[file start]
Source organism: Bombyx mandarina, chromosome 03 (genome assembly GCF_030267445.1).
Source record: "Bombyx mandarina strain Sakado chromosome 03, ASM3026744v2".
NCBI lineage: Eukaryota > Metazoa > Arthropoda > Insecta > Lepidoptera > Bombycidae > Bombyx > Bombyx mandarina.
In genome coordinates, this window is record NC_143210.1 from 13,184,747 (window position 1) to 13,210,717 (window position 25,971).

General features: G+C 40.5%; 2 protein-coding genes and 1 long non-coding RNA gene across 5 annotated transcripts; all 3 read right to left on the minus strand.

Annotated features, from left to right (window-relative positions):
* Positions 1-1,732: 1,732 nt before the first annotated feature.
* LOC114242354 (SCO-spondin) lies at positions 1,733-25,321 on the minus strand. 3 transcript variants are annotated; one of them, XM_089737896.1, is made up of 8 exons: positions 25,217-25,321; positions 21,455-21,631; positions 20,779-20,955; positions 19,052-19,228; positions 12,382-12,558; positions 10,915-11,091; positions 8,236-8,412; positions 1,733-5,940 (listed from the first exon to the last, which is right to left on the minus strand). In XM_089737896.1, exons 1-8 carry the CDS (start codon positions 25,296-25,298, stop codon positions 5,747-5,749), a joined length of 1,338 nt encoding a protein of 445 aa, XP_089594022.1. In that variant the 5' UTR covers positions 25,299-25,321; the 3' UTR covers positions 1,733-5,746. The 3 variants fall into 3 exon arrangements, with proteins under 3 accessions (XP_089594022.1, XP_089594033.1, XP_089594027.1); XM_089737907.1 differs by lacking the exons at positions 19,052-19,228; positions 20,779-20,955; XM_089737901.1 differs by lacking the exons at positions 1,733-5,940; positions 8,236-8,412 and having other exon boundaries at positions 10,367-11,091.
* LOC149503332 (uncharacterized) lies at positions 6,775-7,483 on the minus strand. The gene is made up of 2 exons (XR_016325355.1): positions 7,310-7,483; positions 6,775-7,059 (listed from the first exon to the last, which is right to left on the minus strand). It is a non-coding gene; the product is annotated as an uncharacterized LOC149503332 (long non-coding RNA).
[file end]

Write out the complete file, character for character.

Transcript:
Source organism: Bombyx mandarina, chromosome 03 (genome assembly GCF_030267445.1).
Source record: "Bombyx mandarina strain Sakado chromosome 03, ASM3026744v2".
NCBI lineage: Eukaryota > Metazoa > Arthropoda > Insecta > Lepidoptera > Bombycidae > Bombyx > Bombyx mandarina.
In genome coordinates, this window is record NC_143210.1 from 13,184,747 (window position 1) to 13,210,717 (window position 25,971).

General features: G+C 40.5%; 2 protein-coding genes and 1 long non-coding RNA gene across 5 annotated transcripts; all 3 read right to left on the minus strand.

Annotated features, from left to right (window-relative positions):
* Positions 1-1,732: 1,732 nt before the first annotated feature.
* LOC114242354 (SCO-spondin) lies at positions 1,733-25,321 on the minus strand. 3 transcript variants are annotated; one of them, XM_089737896.1, is made up of 8 exons: positions 25,217-25,321; positions 21,455-21,631; positions 20,779-20,955; positions 19,052-19,228; positions 12,382-12,558; positions 10,915-11,091; positions 8,236-8,412; positions 1,733-5,940 (listed from the first exon to the last, which is right to left on the minus strand). In XM_089737896.1, exons 1-8 carry the CDS (start codon positions 25,296-25,298, stop codon positions 5,747-5,749), a joined length of 1,338 nt encoding a protein of 445 aa, XP_089594022.1. In that variant the 5' UTR covers positions 25,299-25,321; the 3' UTR covers positions 1,733-5,746. The 3 variants fall into 3 exon arrangements, with proteins under 3 accessions (XP_089594022.1, XP_089594033.1, XP_089594027.1); XM_089737907.1 differs by lacking the exons at positions 19,052-19,228; positions 20,779-20,955; XM_089737901.1 differs by lacking the exons at positions 1,733-5,940; positions 8,236-8,412 and having other exon boundaries at positions 10,367-11,091.
* LOC149503332 (uncharacterized) lies at positions 6,775-7,483 on the minus strand. The gene is made up of 2 exons (XR_016325355.1): positions 7,310-7,483; positions 6,775-7,059 (listed from the first exon to the last, which is right to left on the minus strand). It is a non-coding gene; the product is annotated as an uncharacterized LOC149503332 (long non-coding RNA).